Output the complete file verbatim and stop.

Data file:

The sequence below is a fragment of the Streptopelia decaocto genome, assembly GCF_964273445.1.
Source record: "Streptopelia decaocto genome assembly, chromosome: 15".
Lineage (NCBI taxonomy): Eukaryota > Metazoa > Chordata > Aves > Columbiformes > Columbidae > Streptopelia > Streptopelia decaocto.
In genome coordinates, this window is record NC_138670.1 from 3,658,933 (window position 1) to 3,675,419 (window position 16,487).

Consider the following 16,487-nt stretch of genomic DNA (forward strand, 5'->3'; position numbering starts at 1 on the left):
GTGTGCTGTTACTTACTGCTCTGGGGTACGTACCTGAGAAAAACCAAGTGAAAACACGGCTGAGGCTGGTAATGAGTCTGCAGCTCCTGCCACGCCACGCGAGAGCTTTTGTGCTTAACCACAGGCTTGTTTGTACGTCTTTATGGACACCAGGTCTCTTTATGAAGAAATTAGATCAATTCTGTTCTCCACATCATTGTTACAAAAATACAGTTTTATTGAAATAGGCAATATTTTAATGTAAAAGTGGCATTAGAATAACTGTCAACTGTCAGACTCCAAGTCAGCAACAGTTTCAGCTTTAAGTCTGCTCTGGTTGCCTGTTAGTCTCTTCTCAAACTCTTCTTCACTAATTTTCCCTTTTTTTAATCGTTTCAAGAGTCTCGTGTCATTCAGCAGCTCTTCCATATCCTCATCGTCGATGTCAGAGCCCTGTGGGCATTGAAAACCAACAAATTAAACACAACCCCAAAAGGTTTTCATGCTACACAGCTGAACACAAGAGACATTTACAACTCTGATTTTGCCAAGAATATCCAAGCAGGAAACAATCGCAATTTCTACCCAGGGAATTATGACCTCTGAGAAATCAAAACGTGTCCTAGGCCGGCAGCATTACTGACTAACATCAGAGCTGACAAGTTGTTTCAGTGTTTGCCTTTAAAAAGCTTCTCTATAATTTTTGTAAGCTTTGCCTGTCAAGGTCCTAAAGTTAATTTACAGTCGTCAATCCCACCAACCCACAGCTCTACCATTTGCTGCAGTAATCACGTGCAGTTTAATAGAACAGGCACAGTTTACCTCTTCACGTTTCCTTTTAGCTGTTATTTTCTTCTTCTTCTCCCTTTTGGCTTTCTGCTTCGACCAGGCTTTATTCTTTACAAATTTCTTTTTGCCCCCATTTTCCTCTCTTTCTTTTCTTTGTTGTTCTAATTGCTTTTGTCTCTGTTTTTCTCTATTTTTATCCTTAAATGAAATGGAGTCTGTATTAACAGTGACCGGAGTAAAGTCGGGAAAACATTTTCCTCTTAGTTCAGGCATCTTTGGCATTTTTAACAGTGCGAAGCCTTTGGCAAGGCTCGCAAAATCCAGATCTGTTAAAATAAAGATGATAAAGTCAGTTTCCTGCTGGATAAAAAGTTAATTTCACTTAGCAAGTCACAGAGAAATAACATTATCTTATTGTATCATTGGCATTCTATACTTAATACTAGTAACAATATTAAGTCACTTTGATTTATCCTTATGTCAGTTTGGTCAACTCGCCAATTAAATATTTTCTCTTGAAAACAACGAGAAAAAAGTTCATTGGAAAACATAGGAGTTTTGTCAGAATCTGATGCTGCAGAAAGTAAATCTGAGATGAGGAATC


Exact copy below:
The sequence below is a fragment of the Streptopelia decaocto genome, assembly GCF_964273445.1.
Source record: "Streptopelia decaocto genome assembly, chromosome: 15".
Lineage (NCBI taxonomy): Eukaryota > Metazoa > Chordata > Aves > Columbiformes > Columbidae > Streptopelia > Streptopelia decaocto.
In genome coordinates, this window is record NC_138670.1 from 3,658,933 (window position 1) to 3,675,419 (window position 16,487).

Consider the following 16,487-nt stretch of genomic DNA (forward strand, 5'->3'; position numbering starts at 1 on the left):
GTGTGCTGTTACTTACTGCTCTGGGGTACGTACCTGAGAAAAACCAAGTGAAAACACGGCTGAGGCTGGTAATGAGTCTGCAGCTCCTGCCACGCCACGCGAGAGCTTTTGTGCTTAACCACAGGCTTGTTTGTACGTCTTTATGGACACCAGGTCTCTTTATGAAGAAATTAGATCAATTCTGTTCTCCACATCATTGTTACAAAAATACAGTTTTATTGAAATAGGCAATATTTTAATGTAAAAGTGGCATTAGAATAACTGTCAACTGTCAGACTCCAAGTCAGCAACAGTTTCAGCTTTAAGTCTGCTCTGGTTGCCTGTTAGTCTCTTCTCAAACTCTTCTTCACTAATTTTCCCTTTTTTTAATCGTTTCAAGAGTCTCGTGTCATTCAGCAGCTCTTCCATATCCTCATCGTCGATGTCAGAGCCCTGTGGGCATTGAAAACCAACAAATTAAACACAACCCCAAAAGGTTTTCATGCTACACAGCTGAACACAAGAGACATTTACAACTCTGATTTTGCCAAGAATATCCAAGCAGGAAACAATCGCAATTTCTACCCAGGGAATTATGACCTCTGAGAAATCAAAACGTGTCCTAGGCCGGCAGCATTACTGACTAACATCAGAGCTGACAAGTTGTTTCAGTGTTTGCCTTTAAAAAGCTTCTCTATAATTTTTGTAAGCTTTGCCTGTCAAGGTCCTAAAGTTAATTTACAGTCGTCAATCCCACCAACCCACAGCTCTACCATTTGCTGCAGTAATCACGTGCAGTTTAATAGAACAGGCACAGTTTACCTCTTCACGTTTCCTTTTAGCTGTTATTTTCTTCTTCTTCTCCCTTTTGGCTTTCTGCTTCGACCAGGCTTTATTCTTTACAAATTTCTTTTTGCCCCCATTTTCCTCTCTTTCTTTTCTTTGTTGTTCTAATTGCTTTTGTCTCTGTTTTTCTCTATTTTTATCCTTAAATGAAATGGAGTCTGTATTAACAGTGACCGGAGTAAAGTCGGGAAAACATTTTCCTCTTAGTTCAGGCATCTTTGGCATTTTTAACAGTGCGAAGCCTTTGGCAAGGCTCGCAAAATCCAGATCTGTTAAAATAAAGATGATAAAGTCAGTTTCCTGCTGGATAAAAAGTTAATTTCACTTAGCAAGTCACAGAGAAATAACATTATCTTATTGTATCATTGGCATTCTATACTTAATACTAGTAACAATATTAAGTCACTTTGATTTATCCTTATGTCAGTTTGGTCAACTCGCCAATTAAATATTTTCTCTTGAAAACAACGAGAAAAAAGTTCATTGGAAAACATAGGAGTTTTGTCAGAATCTGATGCTGCAGAAAGTAAATCTGAGATGAGGAATC